Remember your first encounter with a stove? “Don’t touch that! It’s hot,” you were warned, and the message was clear: “Stoves = Danger.” Eventually, of course, you came to understand that stoves are pretty harmless, provided you avoid the burners. And just like that, you unlearned your fear of stoves.
Unlearning a fear may sound simple, but for years neuroscientists believed such emotion was entrenched, set in stone by fixed neuronal networks in the brain, and thus unaffected by new information. Now a study led by Bong-Kiun Kaang at Seoul National University has altered that view: Every time a long-term memory or an associated emotion, like fear, is retrieved, proteins found in the synapses between neurons are degraded, allowing that memory to be updated by incoming information.
To demonstrate how the fear-altering process works, Kaang and his colleagues put mice into a box with a wire mesh bottom and shocked them for one second, teaching them to fear the box.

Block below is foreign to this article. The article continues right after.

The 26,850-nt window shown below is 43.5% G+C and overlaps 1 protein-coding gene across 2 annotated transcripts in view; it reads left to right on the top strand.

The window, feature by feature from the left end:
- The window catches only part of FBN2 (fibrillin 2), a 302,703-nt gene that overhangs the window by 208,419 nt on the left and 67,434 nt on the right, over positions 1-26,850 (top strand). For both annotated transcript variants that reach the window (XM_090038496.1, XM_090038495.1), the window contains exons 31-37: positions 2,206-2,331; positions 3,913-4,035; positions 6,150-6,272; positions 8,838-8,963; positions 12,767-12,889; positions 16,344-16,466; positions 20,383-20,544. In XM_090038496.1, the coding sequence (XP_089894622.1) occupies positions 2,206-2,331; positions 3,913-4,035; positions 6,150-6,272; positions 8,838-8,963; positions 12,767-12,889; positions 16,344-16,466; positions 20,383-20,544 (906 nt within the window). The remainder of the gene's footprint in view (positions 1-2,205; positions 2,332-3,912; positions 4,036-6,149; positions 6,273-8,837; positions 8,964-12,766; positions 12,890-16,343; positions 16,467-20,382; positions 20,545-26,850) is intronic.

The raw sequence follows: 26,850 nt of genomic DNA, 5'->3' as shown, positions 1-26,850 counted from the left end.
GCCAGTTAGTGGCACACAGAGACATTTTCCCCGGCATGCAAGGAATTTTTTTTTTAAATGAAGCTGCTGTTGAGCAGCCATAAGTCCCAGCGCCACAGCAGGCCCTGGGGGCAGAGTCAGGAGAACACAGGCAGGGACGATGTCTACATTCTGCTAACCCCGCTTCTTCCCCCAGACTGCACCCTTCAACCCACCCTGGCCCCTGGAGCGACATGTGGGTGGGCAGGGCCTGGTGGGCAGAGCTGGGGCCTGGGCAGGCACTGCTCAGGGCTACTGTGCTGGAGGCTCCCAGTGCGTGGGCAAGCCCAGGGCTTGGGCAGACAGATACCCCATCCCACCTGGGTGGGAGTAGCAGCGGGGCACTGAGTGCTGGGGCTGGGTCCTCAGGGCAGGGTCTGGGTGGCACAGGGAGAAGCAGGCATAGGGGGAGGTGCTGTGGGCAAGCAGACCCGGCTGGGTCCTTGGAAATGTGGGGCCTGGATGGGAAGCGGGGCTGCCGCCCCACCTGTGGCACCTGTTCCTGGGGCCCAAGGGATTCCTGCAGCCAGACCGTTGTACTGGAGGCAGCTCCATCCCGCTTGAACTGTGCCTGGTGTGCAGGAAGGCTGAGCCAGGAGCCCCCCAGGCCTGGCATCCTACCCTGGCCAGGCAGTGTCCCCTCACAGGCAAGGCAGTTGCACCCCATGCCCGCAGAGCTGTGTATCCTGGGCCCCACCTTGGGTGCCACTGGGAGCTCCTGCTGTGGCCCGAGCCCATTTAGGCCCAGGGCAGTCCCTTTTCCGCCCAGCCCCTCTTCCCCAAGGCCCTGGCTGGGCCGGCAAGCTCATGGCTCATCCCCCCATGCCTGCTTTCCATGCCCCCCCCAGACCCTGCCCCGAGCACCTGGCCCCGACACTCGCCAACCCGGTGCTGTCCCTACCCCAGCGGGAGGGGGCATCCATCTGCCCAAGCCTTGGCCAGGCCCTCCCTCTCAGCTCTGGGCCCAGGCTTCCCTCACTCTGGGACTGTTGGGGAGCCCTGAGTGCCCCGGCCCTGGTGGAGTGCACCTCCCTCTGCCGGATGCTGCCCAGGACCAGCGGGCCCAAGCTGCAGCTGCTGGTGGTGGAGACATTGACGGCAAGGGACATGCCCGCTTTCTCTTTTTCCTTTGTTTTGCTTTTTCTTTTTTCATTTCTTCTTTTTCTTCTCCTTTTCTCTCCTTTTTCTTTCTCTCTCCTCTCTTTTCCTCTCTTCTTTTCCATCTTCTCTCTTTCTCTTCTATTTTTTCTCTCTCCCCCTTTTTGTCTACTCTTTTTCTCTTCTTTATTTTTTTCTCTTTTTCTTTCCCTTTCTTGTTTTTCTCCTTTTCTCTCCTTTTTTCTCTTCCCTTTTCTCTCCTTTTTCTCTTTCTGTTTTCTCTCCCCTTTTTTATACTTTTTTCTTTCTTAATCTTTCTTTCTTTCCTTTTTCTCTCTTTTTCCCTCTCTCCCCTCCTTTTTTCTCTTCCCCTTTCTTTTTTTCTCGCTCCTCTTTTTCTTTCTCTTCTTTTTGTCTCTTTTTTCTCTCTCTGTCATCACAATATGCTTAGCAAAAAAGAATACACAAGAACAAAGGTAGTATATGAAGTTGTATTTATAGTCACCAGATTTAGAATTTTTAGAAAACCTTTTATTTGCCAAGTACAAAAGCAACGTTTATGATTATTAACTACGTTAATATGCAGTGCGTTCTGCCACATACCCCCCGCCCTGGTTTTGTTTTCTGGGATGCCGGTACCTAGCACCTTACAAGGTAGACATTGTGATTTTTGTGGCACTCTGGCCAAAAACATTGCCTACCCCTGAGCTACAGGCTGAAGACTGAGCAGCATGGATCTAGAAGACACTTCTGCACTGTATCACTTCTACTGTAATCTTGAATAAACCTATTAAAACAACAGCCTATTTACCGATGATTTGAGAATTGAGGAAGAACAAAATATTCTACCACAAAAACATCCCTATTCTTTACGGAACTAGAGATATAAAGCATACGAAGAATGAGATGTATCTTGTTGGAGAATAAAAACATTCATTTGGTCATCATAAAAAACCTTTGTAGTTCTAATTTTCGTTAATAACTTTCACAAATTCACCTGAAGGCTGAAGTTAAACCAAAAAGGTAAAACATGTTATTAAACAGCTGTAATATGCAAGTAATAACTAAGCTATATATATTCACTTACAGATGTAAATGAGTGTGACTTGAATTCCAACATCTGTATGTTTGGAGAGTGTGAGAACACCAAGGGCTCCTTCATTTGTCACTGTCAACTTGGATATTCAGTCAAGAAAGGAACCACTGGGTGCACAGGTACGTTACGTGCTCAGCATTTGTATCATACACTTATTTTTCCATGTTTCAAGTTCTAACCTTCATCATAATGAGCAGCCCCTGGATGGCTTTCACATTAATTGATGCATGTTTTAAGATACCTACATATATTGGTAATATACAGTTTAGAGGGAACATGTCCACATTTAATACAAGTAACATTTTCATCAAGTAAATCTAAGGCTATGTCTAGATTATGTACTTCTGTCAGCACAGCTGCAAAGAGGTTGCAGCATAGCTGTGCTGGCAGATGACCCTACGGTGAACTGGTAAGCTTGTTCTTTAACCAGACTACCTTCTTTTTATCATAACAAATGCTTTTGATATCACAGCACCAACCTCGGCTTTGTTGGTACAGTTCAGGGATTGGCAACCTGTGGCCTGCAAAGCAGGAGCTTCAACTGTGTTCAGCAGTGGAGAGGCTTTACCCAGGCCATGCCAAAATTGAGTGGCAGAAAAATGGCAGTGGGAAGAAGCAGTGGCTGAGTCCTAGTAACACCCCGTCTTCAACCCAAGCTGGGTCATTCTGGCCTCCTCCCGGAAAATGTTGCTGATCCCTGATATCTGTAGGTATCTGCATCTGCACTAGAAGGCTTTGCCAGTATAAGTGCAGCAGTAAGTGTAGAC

Subsequently, the mice were repeatedly returned to the same box without being shocked. Those mice unlearned their fear in a few days. But when the returning mice received an infusion of a proteasome inhibitor, a molecule that blocks degradation of protein at the synapse, they were unable to update the original memory and could not shake their fear of the box.
The findings suggest a number of therapies for memory impairment as well as outsize obsessions and fears. If researchers can find safe and effective ways to block protein degradation, then they may be able preserve memory in people who suffer from mild cognitive impairments.